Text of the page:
George Henry Backus (aka Gordon Gilbert) was born on December 13, 1907 in Wallacetown, Dunwich Twp, Elgin County, Ontario. His family was originally from Norwich, England. William Backus set foot in America at around 1634. He was one of the founders of Saybrook, Connecticut. From there he went to Vermont, Massachusetts, New York, Pennsylvania, New Hampshire and Maine. George's family branch went from Connecticut to Dutchess County, New York, to Erie, Pennsylvania, and then to Ontario, Canada. 

His parents, Frederick Henri Backus and Sarah Jane Thayer, both had the English nationality and were members of the Anglican Church (Church of England). Mother Sarah was 19 and father Frederick was 32 when they were married in Middlesex, Ontario, on January 31, 1894. In total they had six children. George had two older sisters, Mabel and Florence May, and three older brothers: Winfred, William Albert, and John Robert.

At the age of 35, his mother contracted a middle ear infection as a result of measles. She died on February 19, 1910. Father Frederick died of pneumonia on November 17, 1919, when he was 58 years old. 

George was raised by his foster parents George W. Gilbert and his wife Hattie. He went to school until he was fourteen (grade 8). Miss Alderich was his teacher and she sent Gilbert's foster mother a condolence card after his death. After an additional year in grade 9 at a rural school, George worked as a farmer for nearly twenty years on the 125 acres of his foster father George Gilbert. 

On the farm he drove the tractor and maintained machines. He planned to do this again after his military service, he indicated when he registered with the army in London, Ontario on October 5, 1942. He was then a 34- year-old bachelor with blue eyes and brown hair. He was almost 5 ft. 4 tall and weighed just over 90 lb. He looked small, but he was strong and healthy. When registering, George did indicate that he had stomach and intestinal problems. He regularly suffered from diarrhea. After two months he took this to the doctor who found an inflammation of the colon. After that things went a little better, but it still bothered George now and then. 

During his intake interview he came across as calm and deliberate. George played softball and soccer, was interested in horseshoes and enjoyed reading farm magazines. He was also active in the church. He did not dance, smoke, drink, or play a musical instrument and rarely went to the movies. The verdict was that George was moderately intelligent and he appeared very stable. The advice for his army position was (tank) driver. He completed his basic training on December 15, 1942 in Listowel, Ontario. 

In July 1943 he got pneumonia and measles. After that he worked as a servant in the Mess and was afraid of crossing to Europe. In the military, given his age, they wanted to continue training him as soon as possible, although they did not think he was suitable for tasks on the battlefield. Out of a sense of duty, George preferred to be a servant or a cook.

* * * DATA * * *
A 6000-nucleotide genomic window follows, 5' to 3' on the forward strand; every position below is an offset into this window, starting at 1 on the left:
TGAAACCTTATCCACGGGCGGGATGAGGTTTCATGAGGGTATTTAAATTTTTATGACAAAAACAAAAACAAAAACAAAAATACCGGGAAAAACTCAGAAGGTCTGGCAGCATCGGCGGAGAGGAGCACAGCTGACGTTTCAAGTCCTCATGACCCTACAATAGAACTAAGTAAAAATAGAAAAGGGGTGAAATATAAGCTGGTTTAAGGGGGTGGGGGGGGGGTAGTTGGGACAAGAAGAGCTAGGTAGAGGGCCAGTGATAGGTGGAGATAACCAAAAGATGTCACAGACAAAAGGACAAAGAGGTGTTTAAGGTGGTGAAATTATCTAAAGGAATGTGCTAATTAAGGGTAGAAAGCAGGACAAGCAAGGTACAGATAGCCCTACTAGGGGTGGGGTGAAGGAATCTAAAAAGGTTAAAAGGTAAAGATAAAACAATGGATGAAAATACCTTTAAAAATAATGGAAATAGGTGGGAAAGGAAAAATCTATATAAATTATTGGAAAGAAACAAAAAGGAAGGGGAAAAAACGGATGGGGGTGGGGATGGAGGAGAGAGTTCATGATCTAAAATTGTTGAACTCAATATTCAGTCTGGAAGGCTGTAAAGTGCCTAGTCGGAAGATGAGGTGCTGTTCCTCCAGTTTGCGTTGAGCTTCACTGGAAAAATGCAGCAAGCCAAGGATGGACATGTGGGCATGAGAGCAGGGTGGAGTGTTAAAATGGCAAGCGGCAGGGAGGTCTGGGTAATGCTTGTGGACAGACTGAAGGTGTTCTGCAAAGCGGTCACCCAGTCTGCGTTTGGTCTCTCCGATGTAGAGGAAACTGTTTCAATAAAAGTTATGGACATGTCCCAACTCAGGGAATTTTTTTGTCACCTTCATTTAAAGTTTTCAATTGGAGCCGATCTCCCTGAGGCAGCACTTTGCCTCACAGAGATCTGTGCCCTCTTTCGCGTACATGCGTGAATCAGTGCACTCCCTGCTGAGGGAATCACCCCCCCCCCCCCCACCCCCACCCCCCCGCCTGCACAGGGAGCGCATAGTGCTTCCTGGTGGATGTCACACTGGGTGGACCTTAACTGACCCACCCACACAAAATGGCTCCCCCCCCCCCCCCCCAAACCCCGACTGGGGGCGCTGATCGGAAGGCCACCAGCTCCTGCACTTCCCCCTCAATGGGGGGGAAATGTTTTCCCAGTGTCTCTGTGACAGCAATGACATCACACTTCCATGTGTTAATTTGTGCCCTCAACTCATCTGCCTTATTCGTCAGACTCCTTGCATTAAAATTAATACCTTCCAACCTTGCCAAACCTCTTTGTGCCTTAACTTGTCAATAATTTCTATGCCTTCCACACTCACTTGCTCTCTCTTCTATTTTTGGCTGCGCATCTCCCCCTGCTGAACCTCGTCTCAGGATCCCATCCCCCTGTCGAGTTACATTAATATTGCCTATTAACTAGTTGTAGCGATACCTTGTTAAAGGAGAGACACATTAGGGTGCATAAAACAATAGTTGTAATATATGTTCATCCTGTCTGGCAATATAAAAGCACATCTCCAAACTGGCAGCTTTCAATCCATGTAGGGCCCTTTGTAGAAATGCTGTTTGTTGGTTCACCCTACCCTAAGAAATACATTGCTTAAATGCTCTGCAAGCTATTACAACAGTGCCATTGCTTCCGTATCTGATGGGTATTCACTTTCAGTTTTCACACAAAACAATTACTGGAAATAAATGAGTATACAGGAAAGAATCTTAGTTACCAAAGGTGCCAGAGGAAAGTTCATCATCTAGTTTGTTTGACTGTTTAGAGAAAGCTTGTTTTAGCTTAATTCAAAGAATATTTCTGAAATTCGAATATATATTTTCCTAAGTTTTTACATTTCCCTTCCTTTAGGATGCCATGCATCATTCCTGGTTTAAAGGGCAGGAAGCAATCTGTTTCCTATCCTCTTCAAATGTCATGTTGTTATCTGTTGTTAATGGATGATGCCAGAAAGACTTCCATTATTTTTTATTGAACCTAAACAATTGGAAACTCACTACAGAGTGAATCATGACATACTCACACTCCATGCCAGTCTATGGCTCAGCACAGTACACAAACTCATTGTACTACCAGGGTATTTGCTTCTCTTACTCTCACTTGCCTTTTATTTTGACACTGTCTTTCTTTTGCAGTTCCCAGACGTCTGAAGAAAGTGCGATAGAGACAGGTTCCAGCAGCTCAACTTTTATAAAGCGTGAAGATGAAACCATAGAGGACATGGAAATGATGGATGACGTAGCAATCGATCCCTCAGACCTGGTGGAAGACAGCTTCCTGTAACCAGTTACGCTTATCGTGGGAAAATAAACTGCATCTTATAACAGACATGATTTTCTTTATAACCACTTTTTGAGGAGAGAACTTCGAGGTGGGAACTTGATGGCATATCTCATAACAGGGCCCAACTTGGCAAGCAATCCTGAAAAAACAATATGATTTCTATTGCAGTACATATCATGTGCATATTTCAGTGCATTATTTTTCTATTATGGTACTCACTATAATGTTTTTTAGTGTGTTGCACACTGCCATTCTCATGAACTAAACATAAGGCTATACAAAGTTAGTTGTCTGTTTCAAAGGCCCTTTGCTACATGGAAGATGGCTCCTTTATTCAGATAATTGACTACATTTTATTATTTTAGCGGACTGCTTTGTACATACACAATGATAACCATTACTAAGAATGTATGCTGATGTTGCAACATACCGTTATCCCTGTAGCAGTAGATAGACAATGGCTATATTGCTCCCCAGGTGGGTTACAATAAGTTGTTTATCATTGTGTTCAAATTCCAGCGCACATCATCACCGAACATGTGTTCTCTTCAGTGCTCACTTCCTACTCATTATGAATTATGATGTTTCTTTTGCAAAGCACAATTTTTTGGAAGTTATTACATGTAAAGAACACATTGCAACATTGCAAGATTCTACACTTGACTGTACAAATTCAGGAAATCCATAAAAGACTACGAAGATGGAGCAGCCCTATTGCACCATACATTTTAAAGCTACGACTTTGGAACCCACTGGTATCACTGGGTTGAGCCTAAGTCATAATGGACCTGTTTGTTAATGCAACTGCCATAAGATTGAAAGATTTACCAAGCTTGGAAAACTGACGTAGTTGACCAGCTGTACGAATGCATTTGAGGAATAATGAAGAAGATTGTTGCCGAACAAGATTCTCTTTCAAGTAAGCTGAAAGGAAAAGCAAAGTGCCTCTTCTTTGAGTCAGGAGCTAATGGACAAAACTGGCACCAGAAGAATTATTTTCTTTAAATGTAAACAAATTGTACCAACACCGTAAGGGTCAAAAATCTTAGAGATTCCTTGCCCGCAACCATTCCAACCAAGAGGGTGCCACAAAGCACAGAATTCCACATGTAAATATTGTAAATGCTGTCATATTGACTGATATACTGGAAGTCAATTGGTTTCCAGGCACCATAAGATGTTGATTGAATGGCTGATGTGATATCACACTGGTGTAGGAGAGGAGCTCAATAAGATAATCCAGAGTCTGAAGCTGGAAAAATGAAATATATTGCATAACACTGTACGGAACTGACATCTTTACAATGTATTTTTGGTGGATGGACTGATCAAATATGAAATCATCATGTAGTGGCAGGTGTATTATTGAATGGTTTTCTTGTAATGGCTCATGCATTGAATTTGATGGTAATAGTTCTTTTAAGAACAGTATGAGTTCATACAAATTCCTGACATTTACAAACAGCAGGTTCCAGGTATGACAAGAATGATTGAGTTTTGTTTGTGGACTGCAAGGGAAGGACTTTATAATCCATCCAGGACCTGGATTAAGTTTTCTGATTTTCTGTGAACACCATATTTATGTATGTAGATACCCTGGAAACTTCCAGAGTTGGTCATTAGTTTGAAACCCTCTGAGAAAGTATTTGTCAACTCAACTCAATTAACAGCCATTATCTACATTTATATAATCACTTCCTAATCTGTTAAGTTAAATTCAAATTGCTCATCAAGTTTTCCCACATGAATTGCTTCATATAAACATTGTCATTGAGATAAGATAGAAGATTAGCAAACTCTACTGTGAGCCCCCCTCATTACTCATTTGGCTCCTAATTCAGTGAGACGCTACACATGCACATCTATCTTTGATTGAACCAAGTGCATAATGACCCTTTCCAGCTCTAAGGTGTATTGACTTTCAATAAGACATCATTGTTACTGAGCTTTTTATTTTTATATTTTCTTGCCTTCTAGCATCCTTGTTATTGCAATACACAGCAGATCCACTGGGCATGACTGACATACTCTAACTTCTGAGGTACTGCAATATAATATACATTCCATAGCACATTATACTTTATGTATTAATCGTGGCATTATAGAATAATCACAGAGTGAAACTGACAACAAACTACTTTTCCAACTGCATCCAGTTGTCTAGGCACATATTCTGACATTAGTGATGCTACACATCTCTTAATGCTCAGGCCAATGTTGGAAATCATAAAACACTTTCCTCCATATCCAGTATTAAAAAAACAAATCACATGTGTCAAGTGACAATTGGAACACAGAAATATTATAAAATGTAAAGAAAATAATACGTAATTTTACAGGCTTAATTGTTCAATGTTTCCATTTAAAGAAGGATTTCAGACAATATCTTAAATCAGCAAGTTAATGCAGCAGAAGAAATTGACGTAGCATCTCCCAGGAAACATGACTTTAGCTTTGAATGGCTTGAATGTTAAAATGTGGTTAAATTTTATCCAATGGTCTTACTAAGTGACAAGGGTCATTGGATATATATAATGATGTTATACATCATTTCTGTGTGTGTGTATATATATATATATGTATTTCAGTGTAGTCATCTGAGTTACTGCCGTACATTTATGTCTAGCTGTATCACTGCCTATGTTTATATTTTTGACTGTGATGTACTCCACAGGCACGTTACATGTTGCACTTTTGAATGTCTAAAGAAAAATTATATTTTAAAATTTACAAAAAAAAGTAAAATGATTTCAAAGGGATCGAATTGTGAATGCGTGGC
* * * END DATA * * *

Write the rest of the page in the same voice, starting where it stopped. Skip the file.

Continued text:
His regiment was mobilized on May 24, 1940 and started recruiting at the beginning of June that year. In one month, the Elgin Regiment (the “Elgins”) reached the full strength of 962 wartime men for the battalion. After extensive training they moved to Toronto in 1941 where they were posted to the 12th Brigade. 

The regiment was converted into an armoured unit on January 26, 1942 and designated again as the 25th Armoured Delivery Regiment. Ultimately, the soldiers were shipped to the United Kingdom in the autumn of that year. In January 1943 the regiment was reorganized again. The Elgins then became the 1st Tank Delivery Regiment (and eventually the 25th Canadian Tank Delivery Regiment). 

They were tasked with supplying tanks for frontline operations. The regiment was divided into several squadrons, each attached to different divisions of the Canadian Army. The Elgins supported armoured Canadian regiments in Italy (including Sicily), France, Belgium, the Netherlands and Germany. 

George arrived in the United Kingdom on September 13, 1943. He spent time in the Canadian General Hospital between December 16 and 24. Due to changing tides, his regiment delivered tanks with a day delay on 8 June 1944 during the D-Day invasion of Normandy. The fighting around Caen and Falaise was fierce. George himself went to France on the night of 2 to 3 July 1944 and moved to the north with his regiment. 

On November 19, 1944, he was killed in a fatal accident. George Henry Backus drowned in the South Willemsvaart at around ten o'clock in the evening. He was 36 years old then. 

His belongings at the time were: a diary, a bunch of keys, three photos, a wallet, 2 business cards, souvenir coins and a wristwatch with Roman initials on the back.

On November 23, 1944, his sister Mabel received an official message that her brother had drowned in an accident. He was temporarily buried in Oss. 

George was later reburied at the Groesbeek Canadian War Cemetery, grave reference XX. A. 3. 

The text on his gravestone: 



-1939-1945 Star 

-France & Germany Star 

-War Medal 1939-1945 

-Canadian Volunteer Medal & Clasp

Life story: Tefke van Dijk, Research Team Faces to Graves 


- Commonwealth War Graves Commission 

- Library and Archives Canada 

- Photos Backus Page House Museum 

- Dave Backus (Backus Family History) 

- (Elgin Regiment)